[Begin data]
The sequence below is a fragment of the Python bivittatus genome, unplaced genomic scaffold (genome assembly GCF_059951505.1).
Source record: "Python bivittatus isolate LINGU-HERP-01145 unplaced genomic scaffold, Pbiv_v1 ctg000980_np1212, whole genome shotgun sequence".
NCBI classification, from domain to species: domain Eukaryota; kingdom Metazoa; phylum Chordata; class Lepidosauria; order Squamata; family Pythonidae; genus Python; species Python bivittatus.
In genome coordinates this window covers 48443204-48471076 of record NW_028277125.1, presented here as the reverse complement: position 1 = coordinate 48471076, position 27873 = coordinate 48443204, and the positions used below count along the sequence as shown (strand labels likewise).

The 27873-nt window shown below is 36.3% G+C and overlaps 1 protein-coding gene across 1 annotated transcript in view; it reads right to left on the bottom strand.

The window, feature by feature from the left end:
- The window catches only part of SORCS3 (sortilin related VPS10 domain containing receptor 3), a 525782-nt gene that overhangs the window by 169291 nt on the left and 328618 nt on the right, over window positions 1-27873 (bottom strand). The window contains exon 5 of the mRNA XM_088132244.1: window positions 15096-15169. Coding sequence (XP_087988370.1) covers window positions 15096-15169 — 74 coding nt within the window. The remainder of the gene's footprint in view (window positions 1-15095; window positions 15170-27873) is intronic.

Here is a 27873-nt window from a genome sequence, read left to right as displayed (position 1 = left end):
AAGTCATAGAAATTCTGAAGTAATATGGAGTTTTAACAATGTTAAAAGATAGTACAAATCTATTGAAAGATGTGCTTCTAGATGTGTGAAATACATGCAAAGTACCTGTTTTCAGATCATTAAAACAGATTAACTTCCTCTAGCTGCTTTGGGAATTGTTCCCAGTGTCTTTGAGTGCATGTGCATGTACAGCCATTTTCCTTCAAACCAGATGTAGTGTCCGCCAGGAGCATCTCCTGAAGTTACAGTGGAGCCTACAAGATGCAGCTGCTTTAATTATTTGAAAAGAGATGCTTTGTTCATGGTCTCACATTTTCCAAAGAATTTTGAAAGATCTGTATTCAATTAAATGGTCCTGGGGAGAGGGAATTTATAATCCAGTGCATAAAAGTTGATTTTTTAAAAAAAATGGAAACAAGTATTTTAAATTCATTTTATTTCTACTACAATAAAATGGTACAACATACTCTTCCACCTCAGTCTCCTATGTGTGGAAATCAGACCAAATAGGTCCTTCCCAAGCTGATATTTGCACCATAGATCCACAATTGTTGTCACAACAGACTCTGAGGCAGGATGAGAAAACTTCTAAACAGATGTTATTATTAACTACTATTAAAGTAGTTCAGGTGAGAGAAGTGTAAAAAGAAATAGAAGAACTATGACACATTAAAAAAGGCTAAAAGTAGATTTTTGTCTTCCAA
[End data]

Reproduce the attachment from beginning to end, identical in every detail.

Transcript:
The sequence below is a fragment of the Python bivittatus genome, unplaced genomic scaffold (genome assembly GCF_059951505.1).
Source record: "Python bivittatus isolate LINGU-HERP-01145 unplaced genomic scaffold, Pbiv_v1 ctg000980_np1212, whole genome shotgun sequence".
NCBI classification, from domain to species: domain Eukaryota; kingdom Metazoa; phylum Chordata; class Lepidosauria; order Squamata; family Pythonidae; genus Python; species Python bivittatus.
In genome coordinates this window covers 48443204-48471076 of record NW_028277125.1, presented here as the reverse complement: position 1 = coordinate 48471076, position 27873 = coordinate 48443204, and the positions used below count along the sequence as shown (strand labels likewise).

The 27873-nt window shown below is 36.3% G+C and overlaps 1 protein-coding gene across 1 annotated transcript in view; it reads right to left on the bottom strand.

The window, feature by feature from the left end:
- The window catches only part of SORCS3 (sortilin related VPS10 domain containing receptor 3), a 525782-nt gene that overhangs the window by 169291 nt on the left and 328618 nt on the right, over window positions 1-27873 (bottom strand). The window contains exon 5 of the mRNA XM_088132244.1: window positions 15096-15169. Coding sequence (XP_087988370.1) covers window positions 15096-15169 — 74 coding nt within the window. The remainder of the gene's footprint in view (window positions 1-15095; window positions 15170-27873) is intronic.

Here is a 27873-nt window from a genome sequence, read left to right as displayed (position 1 = left end):
AAGTCATAGAAATTCTGAAGTAATATGGAGTTTTAACAATGTTAAAAGATAGTACAAATCTATTGAAAGATGTGCTTCTAGATGTGTGAAATACATGCAAAGTACCTGTTTTCAGATCATTAAAACAGATTAACTTCCTCTAGCTGCTTTGGGAATTGTTCCCAGTGTCTTTGAGTGCATGTGCATGTACAGCCATTTTCCTTCAAACCAGATGTAGTGTCCGCCAGGAGCATCTCCTGAAGTTACAGTGGAGCCTACAAGATGCAGCTGCTTTAATTATTTGAAAAGAGATGCTTTGTTCATGGTCTCACATTTTCCAAAGAATTTTGAAAGATCTGTATTCAATTAAATGGTCCTGGGGAGAGGGAATTTATAATCCAGTGCATAAAAGTTGATTTTTTAAAAAAAATGGAAACAAGTATTTTAAATTCATTTTATTTCTACTACAATAAAATGGTACAACATACTCTTCCACCTCAGTCTCCTATGTGTGGAAATCAGACCAAATAGGTCCTTCCCAAGCTGATATTTGCACCATAGATCCACAATTGTTGTCACAACAGACTCTGAGGCAGGATGAGAAAACTTCTAAACAGATGTTATTATTAACTACTATTAAAGTAGTTCAGGTGAGAGAAGTGTAAAAAGAAATAGAAGAACTATGACACATTAAAAAAGGCTAAAAGTAGATTTTTGTCTTCCAA